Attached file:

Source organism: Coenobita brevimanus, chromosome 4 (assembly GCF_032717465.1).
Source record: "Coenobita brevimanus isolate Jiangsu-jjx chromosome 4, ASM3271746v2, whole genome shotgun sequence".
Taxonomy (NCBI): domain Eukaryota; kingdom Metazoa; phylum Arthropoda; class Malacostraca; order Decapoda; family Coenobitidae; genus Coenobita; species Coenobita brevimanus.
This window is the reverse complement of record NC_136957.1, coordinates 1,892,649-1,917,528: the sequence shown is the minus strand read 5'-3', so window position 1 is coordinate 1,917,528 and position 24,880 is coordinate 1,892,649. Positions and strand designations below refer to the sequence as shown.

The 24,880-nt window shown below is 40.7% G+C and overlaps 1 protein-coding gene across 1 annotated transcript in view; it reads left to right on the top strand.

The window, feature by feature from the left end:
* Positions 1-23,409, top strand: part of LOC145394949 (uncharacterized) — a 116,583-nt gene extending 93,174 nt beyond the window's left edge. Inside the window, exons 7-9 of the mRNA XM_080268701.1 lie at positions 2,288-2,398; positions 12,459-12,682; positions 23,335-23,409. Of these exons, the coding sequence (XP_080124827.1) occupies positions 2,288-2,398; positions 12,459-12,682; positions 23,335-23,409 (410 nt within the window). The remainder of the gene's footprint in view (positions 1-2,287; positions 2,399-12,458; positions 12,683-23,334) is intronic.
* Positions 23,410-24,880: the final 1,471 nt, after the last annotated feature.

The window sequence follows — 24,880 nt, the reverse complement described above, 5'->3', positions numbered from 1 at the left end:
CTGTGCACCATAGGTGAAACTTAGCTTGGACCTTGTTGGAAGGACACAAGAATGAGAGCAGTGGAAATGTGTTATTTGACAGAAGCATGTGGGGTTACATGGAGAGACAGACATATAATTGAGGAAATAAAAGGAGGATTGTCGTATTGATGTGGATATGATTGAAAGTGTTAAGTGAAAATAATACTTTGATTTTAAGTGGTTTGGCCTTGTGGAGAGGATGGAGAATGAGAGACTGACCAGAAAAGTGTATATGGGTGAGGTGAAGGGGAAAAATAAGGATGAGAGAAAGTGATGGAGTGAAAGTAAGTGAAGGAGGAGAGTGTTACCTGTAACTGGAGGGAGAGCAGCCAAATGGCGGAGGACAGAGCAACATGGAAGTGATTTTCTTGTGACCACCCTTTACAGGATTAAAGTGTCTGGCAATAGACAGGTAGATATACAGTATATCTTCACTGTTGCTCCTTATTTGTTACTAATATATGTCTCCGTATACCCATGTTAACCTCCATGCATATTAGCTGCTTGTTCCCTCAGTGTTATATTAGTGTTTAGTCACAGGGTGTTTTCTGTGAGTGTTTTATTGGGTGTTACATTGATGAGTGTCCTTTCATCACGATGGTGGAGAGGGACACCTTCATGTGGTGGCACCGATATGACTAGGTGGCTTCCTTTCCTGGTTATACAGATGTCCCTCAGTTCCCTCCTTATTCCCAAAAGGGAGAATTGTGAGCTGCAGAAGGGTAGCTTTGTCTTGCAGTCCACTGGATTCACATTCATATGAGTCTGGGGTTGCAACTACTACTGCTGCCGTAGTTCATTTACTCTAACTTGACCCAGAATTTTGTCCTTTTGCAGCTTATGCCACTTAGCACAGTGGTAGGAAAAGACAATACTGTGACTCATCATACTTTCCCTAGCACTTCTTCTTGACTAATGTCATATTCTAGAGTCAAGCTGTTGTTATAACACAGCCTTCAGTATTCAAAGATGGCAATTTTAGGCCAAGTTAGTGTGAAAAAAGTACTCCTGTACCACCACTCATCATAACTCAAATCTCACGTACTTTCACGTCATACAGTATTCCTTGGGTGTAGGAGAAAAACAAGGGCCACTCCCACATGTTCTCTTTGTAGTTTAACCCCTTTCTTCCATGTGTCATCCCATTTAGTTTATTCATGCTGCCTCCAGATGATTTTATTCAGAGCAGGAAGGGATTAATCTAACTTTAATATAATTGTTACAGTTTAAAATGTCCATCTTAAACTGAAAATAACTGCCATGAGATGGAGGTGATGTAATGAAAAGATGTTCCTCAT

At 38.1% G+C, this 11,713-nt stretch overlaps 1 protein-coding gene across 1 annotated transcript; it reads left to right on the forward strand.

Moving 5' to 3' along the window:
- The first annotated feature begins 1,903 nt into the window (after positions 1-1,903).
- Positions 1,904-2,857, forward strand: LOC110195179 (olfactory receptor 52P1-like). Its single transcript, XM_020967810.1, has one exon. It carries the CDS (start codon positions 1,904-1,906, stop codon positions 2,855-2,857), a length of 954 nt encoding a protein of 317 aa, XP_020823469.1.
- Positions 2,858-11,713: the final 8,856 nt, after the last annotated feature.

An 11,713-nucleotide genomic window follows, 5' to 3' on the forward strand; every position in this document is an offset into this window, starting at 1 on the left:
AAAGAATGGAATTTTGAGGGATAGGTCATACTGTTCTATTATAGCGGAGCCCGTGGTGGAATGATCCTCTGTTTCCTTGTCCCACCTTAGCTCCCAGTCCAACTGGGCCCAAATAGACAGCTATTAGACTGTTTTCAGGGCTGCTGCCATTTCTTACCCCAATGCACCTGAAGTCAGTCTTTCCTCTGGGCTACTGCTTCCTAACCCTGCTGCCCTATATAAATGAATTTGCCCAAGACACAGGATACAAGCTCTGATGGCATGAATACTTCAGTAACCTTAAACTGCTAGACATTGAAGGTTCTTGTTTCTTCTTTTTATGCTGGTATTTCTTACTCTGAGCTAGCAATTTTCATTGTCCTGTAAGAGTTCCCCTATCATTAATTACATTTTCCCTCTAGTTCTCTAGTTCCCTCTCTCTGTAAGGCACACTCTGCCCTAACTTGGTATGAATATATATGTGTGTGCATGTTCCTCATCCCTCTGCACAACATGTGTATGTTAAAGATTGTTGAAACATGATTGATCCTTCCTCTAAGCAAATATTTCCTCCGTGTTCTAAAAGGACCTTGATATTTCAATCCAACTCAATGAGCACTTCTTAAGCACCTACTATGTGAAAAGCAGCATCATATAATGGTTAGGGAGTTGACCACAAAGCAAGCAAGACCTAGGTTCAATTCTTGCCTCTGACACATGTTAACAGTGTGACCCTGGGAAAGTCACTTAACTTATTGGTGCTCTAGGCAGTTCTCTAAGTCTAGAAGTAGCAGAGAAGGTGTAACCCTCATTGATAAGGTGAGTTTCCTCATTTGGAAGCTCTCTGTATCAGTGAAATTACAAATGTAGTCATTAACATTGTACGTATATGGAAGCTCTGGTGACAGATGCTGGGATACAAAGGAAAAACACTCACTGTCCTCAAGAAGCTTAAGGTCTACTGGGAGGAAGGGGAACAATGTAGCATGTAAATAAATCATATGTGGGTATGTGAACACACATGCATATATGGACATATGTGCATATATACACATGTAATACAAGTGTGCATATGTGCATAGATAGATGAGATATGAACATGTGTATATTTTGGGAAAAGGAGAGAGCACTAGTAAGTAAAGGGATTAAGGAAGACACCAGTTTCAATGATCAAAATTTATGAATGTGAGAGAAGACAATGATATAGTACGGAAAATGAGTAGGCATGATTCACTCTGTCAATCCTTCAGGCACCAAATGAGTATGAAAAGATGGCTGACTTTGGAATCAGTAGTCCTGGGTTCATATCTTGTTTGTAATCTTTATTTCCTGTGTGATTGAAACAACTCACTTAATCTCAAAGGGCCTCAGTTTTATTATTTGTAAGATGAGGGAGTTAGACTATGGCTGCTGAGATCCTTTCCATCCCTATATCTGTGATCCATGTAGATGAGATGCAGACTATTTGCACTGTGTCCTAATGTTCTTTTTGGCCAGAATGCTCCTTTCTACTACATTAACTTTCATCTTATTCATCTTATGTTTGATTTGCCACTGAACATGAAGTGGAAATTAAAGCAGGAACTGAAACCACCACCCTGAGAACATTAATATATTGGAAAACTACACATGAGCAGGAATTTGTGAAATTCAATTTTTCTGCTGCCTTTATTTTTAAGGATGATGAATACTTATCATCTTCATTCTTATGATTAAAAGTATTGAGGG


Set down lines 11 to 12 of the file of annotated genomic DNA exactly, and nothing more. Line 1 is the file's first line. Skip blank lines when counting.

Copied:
At 38.1% G+C, this 11,713-nt stretch overlaps 1 protein-coding gene across 1 annotated transcript; it reads left to right on the forward strand.

Moving 5' to 3' along the window: